Northern Lights In The Yukon + Aurora Borealis Photography Tips From Pro Jeff Bartlett
Last summer I experienced one of my biggest travel dreams when I saw the Northern Lights in Dawson City, Yukon. It was a big surprise because I was told not to expect them due to long summer days and very few hours of darkness. My travel group and I had just come back to our hotel after a fun night at Diamond Tooth Gertie’s Gambling Hall and I received a call that the Northern Lights were out. After scrambling around my room to collect my gear, I ran to where everyone else in my group was already shooting photos.
We set up shop by the Yukon River since it is best to take photos without city lights. Since I did not travel with a tripod, I rested my small mirrorless camera on a boulder. To be honest, I do not know much about photography so I was just taking a big stab in the dark and also admiring this gift of nature at the same time. Luckily I was able to take a few amateur photos.
My photo fluke of the Yukon’s aurora borealis
So that I can do better during future aurora borealis sitings and to help you, my reader, I enlisted my professional photographer friend Jeff Bartlett who teaches night photography courses all around the world!
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5 Tips From Photographer Jeff Bartlett For Photographing The Northern Lights
1. Bring the right gear: you’ll need three pieces of gear to successfully photograph the northern lights:
- a DSLR or mirrorless camera with full manual control.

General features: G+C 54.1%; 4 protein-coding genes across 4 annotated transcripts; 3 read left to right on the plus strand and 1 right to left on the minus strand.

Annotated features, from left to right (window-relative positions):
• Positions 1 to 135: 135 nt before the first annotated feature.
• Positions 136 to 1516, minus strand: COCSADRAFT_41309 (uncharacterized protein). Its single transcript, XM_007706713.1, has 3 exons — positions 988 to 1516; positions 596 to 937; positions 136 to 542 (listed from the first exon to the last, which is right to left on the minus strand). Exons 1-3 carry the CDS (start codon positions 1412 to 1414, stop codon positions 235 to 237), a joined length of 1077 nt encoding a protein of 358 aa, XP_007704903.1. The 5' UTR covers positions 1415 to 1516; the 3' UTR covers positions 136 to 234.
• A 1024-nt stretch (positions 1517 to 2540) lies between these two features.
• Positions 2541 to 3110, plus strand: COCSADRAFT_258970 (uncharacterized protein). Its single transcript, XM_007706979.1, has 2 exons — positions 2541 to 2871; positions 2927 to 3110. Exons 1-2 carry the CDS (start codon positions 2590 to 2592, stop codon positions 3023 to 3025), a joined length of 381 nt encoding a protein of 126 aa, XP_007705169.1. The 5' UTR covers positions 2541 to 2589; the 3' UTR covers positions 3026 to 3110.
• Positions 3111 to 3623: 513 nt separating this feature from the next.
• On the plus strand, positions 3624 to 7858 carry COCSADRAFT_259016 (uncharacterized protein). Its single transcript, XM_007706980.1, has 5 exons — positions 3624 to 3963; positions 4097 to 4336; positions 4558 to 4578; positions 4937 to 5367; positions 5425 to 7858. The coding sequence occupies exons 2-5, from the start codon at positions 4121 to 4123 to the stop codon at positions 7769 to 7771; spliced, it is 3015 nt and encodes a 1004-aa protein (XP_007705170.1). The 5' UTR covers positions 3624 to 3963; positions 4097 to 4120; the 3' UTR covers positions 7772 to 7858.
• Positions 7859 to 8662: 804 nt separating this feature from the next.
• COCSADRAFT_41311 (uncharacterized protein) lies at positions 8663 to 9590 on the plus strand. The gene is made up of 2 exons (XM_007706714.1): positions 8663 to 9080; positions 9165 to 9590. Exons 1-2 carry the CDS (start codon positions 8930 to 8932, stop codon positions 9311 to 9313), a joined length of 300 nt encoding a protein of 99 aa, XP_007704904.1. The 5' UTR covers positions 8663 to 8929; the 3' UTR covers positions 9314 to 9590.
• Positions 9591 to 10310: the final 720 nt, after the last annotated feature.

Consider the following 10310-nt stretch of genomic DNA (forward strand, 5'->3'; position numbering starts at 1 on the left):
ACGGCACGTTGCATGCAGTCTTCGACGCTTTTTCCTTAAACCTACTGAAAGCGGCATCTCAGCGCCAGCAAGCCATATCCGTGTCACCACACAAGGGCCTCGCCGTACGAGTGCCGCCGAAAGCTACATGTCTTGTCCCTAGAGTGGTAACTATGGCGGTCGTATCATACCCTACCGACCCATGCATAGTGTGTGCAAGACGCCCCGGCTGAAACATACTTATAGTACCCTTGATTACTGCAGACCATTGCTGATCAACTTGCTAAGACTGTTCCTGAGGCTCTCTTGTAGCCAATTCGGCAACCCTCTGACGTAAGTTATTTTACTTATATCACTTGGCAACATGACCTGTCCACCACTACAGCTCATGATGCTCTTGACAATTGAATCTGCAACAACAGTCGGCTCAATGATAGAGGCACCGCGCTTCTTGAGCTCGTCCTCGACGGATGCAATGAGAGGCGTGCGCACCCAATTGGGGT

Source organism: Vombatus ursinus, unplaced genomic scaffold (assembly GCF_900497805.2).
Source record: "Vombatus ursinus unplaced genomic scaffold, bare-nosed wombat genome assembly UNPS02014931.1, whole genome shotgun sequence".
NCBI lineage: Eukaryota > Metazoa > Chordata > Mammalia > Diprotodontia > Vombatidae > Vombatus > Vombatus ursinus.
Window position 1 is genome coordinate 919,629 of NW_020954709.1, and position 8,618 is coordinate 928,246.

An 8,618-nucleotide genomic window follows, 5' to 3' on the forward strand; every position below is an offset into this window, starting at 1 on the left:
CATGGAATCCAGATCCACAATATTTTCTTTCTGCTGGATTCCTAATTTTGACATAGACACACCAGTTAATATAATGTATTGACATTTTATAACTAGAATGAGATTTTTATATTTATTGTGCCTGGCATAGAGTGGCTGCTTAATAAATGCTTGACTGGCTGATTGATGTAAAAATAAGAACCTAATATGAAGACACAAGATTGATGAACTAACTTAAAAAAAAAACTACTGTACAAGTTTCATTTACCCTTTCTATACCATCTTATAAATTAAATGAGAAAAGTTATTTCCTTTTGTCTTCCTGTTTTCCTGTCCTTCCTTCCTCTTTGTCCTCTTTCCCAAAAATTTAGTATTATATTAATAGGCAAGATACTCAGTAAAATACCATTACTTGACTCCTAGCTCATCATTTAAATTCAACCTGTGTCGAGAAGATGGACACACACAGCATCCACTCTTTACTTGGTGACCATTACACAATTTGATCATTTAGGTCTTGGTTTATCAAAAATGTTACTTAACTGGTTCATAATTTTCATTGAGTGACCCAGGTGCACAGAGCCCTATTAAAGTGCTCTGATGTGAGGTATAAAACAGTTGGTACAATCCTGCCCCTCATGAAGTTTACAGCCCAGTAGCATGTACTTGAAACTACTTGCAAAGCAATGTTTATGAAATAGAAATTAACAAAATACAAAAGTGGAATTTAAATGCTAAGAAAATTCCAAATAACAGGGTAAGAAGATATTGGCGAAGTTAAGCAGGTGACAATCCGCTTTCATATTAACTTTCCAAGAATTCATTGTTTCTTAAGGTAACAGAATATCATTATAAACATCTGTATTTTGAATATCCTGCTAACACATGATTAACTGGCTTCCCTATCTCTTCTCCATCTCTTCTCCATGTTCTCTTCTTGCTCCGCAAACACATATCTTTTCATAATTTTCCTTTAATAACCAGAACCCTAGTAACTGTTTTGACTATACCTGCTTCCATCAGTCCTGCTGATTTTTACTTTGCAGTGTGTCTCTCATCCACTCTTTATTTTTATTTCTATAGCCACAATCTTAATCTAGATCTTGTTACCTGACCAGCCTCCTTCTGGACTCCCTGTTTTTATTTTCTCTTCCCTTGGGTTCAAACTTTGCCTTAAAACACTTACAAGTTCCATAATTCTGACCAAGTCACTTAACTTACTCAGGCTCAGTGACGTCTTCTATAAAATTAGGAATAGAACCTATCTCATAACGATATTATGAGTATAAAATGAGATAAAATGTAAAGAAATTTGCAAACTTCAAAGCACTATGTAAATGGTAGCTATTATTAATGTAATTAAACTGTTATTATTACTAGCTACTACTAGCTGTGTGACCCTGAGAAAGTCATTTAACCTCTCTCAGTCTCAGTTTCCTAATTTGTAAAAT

- A fast aperture wide angle lens, ideally between 14-24 mm and f1.4 and f2.8 apertures.
- A tripod used to keep the camera steady during long exposures.
2. Use the right camera settings:
I always recommend these camera settings as the ideal starting point:
- ISO 1600-3200
- Shutter: 2-5 seconds
- Aperture: f1.4 to f2.8
3. Re-learn how to focus:
4. Go at the right time:
The northern lights occur year round and Kp storms can happen at any hour of the day. We just can’t see them if it’s too light outside, so planning is an important step to consider.
Summer isn’t ideal, as the nights are too short – or non-existent – depending on how far north you travel. I always recommend following the calendar and travelling between the equinoxes – Sept 21 to March 21.
5. Go to the right places:
If you are interested in learning more about photography, be sure to check out Jeff’s website here or his awesome Instagram here. He puts on photography workshops in different locations and he just so happens to be doing a dark sky photography workshop this October in Northern Alberta.
for more info: Dark Sky Photography Workshop
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**Disclaimer: Many thanks to Travel Yukon for their support. As always all opinions and views are my own. This post contains affiliate links. There is no additional cost to you, if you click through an affiliate link and make a purchase, I may make a commission.**